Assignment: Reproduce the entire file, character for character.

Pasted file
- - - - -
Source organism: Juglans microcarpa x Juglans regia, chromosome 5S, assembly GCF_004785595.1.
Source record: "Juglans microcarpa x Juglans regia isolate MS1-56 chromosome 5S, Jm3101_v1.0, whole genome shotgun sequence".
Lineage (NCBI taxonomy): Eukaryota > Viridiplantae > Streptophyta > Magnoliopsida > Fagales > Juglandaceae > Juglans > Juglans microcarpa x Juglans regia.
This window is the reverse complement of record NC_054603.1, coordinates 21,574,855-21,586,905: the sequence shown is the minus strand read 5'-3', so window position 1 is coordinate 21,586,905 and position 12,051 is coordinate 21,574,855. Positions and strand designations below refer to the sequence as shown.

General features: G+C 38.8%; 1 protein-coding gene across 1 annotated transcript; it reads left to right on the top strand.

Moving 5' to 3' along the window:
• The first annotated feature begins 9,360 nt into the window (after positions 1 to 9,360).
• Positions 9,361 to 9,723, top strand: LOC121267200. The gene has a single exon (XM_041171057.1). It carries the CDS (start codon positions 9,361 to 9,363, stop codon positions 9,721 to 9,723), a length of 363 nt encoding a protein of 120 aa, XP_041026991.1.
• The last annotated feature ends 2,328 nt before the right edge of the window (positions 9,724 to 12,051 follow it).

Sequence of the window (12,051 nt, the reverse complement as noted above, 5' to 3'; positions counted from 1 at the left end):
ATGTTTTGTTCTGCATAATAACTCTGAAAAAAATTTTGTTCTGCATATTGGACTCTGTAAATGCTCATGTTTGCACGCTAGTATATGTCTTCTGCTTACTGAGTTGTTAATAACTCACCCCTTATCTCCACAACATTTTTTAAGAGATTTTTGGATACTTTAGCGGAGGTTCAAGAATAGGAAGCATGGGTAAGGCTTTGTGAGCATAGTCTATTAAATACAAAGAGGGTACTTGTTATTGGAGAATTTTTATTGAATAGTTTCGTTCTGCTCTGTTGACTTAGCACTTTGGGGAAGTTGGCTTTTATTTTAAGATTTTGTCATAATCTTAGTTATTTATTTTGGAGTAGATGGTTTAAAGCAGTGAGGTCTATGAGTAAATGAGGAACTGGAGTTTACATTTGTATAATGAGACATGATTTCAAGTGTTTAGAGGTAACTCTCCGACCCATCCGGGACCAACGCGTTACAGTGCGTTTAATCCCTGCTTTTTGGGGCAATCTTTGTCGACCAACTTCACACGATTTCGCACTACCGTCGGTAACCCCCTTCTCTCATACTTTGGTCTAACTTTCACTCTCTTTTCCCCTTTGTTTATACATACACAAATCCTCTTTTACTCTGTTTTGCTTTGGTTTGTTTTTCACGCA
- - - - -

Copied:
Source organism: Juglans microcarpa x Juglans regia, chromosome 5S, assembly GCF_004785595.1.
Source record: "Juglans microcarpa x Juglans regia isolate MS1-56 chromosome 5S, Jm3101_v1.0, whole genome shotgun sequence".
Lineage (NCBI taxonomy): Eukaryota > Viridiplantae > Streptophyta > Magnoliopsida > Fagales > Juglandaceae > Juglans > Juglans microcarpa x Juglans regia.
This window is the reverse complement of record NC_054603.1, coordinates 21,574,855-21,586,905: the sequence shown is the minus strand read 5'-3', so window position 1 is coordinate 21,586,905 and position 12,051 is coordinate 21,574,855. Positions and strand designations below refer to the sequence as shown.

General features: G+C 38.8%; 1 protein-coding gene across 1 annotated transcript; it reads left to right on the top strand.

Moving 5' to 3' along the window:
• The first annotated feature begins 9,360 nt into the window (after positions 1 to 9,360).
• Positions 9,361 to 9,723, top strand: LOC121267200. The gene has a single exon (XM_041171057.1). It carries the CDS (start codon positions 9,361 to 9,363, stop codon positions 9,721 to 9,723), a length of 363 nt encoding a protein of 120 aa, XP_041026991.1.
• The last annotated feature ends 2,328 nt before the right edge of the window (positions 9,724 to 12,051 follow it).

Sequence of the window (12,051 nt, the reverse complement as noted above, 5' to 3'; positions counted from 1 at the left end):
ATGTTTTGTTCTGCATAATAACTCTGAAAAAAATTTTGTTCTGCATATTGGACTCTGTAAATGCTCATGTTTGCACGCTAGTATATGTCTTCTGCTTACTGAGTTGTTAATAACTCACCCCTTATCTCCACAACATTTTTTAAGAGATTTTTGGATACTTTAGCGGAGGTTCAAGAATAGGAAGCATGGGTAAGGCTTTGTGAGCATAGTCTATTAAATACAAAGAGGGTACTTGTTATTGGAGAATTTTTATTGAATAGTTTCGTTCTGCTCTGTTGACTTAGCACTTTGGGGAAGTTGGCTTTTATTTTAAGATTTTGTCATAATCTTAGTTATTTATTTTGGAGTAGATGGTTTAAAGCAGTGAGGTCTATGAGTAAATGAGGAACTGGAGTTTACATTTGTATAATGAGACATGATTTCAAGTGTTTAGAGGTAACTCTCCGACCCATCCGGGACCAACGCGTTACAGTGCGTTTAATCCCTGCTTTTTGGGGCAATCTTTGTCGACCAACTTCACACGATTTCGCACTACCGTCGGTAACCCCCTTCTCTCATACTTTGGTCTAACTTTCACTCTCTTTTCCCCTTTGTTTATACATACACAAATCCTCTTTTACTCTGTTTTGCTTTGGTTTGTTTTTCACGCA